Many years ago, my parents moved our family from a tiny little farm town in Fairview, Utah to Orem, Utah. This is where I attended elementary school, junior high and high school, held my first job, and got married; hence the majority of my developmental years were spent in Orem.
I remember when we first moved there when I was only four years old, that many apple, cherry and other fruit tree orchards covered the acres of fields, and an occasional cluster of homes were developed here and there. The relatively small town was in a valley surrounded by majestic mountains where we enjoyed the four seasons.
The main religion was Mormon and Caucasian. It was very rare to find anyone that was not a member of the church in the vicinity. I don’t believe I met my first friend that was not Caucasian until I was in junior high school. I remember being intrigued by a young American Indian boy from the reservation who had foster parents in our town.
Most of the town’s income came from the orchards or farms and also from the Geneva Steel Plant, which provided many jobs. I remember that the economy of the town seemed to fluctuate according to the steel industry. If there was a particularly hard winter, the farmers would have a hard year since many of their orchards were lost. The farmers would stay up some nights trying to keep their trees warm in harsh weather.
I have witnessed marked changes in my hometown of Orem. Now there are only a spattering of orchards amidst the many neighborhoods of lower, middle and upper income homes. Malls and parking lots have also replaced them. Freeways made the travel to other towns and cities much quicker. It used to take at least an hour’s drive to Salt Lake City where we would travel to do major shopping. Now the once lazy little towns merge into one another all the way to Salt Lake.
Geneva Steel has been closed due to the foreign competition and higher labor costs. Another problem with the steel plant was the never-ending problem of pollution. Many regulations had to be passed on the smokestacks in order to control the pollution caused by the steel production, and some days the air was obviously dangerous to our health and also the lake that was adjacent to the plant.
While integration with other cultures was very slow in Orem, now there are several people from other countries that have made Orem their home. At first this was not well accepted but in the changing world, it has become more tolerated. As the town grew, so did the number of different churches that came in. Before there were mostly Mormons and several Jack Mormons (inactive). Now Catholics, Baptists, and other churches were built and a new level of toleration developed.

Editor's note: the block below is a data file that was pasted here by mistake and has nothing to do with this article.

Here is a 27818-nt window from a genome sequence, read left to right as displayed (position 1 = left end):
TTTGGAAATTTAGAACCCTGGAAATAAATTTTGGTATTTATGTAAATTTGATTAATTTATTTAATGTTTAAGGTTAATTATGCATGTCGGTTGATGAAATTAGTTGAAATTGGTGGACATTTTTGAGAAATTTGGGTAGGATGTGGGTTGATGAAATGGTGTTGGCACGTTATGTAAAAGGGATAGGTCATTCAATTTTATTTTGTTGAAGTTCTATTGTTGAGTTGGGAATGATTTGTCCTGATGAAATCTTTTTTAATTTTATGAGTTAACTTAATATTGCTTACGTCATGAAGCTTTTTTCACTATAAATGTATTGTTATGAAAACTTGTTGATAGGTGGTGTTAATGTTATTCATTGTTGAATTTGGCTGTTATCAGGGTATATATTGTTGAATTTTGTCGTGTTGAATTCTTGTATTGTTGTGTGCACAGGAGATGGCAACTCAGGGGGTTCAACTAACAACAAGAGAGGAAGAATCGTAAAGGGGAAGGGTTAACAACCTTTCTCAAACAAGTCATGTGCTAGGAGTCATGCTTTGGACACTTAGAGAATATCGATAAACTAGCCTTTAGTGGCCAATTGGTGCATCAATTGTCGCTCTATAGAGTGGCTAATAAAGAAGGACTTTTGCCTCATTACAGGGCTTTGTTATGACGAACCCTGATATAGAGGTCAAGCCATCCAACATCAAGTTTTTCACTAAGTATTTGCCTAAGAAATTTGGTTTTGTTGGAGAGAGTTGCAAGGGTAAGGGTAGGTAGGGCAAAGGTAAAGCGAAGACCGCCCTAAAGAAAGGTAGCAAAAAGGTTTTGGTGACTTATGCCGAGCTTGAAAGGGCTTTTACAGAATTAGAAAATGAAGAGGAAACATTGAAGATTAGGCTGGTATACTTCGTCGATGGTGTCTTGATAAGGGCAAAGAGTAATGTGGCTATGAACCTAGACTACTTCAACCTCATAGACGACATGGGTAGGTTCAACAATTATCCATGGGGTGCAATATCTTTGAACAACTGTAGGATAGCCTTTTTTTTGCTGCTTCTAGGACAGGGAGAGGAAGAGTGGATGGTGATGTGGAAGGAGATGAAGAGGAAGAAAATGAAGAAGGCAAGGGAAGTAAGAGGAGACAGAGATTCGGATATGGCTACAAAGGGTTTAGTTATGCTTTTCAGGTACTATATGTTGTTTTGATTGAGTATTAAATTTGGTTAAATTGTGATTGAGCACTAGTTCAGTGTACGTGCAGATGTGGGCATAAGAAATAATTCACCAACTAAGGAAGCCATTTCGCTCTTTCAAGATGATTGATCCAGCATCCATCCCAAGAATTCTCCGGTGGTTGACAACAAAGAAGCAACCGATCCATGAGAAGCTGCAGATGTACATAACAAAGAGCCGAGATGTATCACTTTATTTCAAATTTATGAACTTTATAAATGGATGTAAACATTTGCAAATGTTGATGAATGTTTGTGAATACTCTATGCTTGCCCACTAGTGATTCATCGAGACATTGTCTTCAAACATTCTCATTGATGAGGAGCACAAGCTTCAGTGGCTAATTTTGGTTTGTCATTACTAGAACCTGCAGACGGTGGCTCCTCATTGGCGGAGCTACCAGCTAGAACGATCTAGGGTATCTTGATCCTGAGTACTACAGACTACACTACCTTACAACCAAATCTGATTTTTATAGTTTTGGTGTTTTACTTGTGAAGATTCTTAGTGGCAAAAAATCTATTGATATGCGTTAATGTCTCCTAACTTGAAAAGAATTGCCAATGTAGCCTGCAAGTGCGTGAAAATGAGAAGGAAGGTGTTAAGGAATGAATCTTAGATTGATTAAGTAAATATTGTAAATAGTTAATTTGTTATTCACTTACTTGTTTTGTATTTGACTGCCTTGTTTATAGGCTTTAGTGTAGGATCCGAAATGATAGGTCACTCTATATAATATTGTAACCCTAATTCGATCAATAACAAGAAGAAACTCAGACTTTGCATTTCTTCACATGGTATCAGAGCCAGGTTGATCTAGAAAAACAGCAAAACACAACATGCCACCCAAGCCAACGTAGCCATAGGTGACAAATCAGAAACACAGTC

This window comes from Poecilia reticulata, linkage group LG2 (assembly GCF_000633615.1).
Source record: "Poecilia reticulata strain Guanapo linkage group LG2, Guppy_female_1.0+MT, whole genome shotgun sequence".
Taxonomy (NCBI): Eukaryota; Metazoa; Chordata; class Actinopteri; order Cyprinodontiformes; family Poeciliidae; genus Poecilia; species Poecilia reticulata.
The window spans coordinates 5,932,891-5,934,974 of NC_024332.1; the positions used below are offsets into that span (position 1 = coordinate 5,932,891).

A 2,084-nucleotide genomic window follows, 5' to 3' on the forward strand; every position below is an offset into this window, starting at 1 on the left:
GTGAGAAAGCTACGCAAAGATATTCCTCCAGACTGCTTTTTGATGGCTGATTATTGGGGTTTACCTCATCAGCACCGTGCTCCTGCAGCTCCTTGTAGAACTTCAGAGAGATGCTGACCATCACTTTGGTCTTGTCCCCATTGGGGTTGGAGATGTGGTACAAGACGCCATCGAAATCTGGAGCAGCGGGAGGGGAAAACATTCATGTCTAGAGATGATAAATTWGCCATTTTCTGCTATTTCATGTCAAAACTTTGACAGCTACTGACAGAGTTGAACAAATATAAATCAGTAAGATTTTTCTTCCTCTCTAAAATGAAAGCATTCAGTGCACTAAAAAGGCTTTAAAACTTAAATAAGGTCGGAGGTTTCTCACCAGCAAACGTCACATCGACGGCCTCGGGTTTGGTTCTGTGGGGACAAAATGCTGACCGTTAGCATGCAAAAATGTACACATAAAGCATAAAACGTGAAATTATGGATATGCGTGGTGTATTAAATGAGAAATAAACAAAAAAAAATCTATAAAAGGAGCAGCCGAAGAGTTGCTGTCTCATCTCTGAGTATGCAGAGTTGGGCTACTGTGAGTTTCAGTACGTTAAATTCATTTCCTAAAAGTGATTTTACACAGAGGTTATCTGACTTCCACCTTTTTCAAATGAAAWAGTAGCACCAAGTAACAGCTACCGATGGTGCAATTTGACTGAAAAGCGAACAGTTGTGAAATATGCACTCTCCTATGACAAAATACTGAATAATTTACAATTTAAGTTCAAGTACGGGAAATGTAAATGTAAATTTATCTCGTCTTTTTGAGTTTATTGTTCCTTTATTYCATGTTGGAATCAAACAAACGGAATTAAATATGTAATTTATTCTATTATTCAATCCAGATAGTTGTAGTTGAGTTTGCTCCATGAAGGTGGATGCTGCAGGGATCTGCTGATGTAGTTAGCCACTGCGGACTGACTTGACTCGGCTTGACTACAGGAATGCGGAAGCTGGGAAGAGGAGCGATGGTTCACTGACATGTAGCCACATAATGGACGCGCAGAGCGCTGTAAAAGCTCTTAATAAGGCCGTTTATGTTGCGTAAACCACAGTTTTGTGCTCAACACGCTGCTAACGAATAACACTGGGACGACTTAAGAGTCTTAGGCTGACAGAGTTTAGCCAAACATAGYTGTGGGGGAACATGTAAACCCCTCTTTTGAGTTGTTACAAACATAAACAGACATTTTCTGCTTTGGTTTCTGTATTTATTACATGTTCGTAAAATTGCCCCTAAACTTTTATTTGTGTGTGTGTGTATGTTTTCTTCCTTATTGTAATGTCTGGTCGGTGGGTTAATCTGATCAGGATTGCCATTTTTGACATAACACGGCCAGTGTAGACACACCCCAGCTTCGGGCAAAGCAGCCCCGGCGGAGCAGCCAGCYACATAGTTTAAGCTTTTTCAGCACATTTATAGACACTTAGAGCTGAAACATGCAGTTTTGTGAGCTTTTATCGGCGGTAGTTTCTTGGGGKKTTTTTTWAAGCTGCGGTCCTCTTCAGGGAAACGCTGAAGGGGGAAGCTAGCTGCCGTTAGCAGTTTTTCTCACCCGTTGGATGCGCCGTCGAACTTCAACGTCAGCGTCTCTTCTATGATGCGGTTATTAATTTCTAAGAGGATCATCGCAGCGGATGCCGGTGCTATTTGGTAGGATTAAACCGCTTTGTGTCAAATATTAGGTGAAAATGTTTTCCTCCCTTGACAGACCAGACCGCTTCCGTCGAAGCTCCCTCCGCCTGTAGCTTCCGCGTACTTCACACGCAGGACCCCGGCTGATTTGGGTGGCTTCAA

The economy changed drastically when the computer emerged and WordPerfect was developed with Orem becoming a center of computer technology. Because the cost of living remained relatively low, many people moved in from California and other more expensive places. People now fly in from all parts of the world to enjoy the great snow just up the canyon from Orem. Yes, I have been skiing and it was beautiful and very cold. Park City is not far away as well as many other skiing resorts.
The little sleepy orchard town I knew as a youth has grown so much that it is quite hard to recognize. The traffic rivals that of larger cities and the diversity of the population is very obvious. One of the few recognizable landmarks that still remain is the Scera Theatre where I spent many summer nights.
Another landmark I hope will always be there is the Timpanogus Mountain. I climbed up this mountain as a youth several times, and there is a cave up there which is beautiful and very cool.
Most people that live in Utah have at least one fruit tree in their yards. My father has prunes, apples, and apricots. Some still remember what a great orchard town Orem used to be.
Money Magazine recently named Orem as America’s most livable community.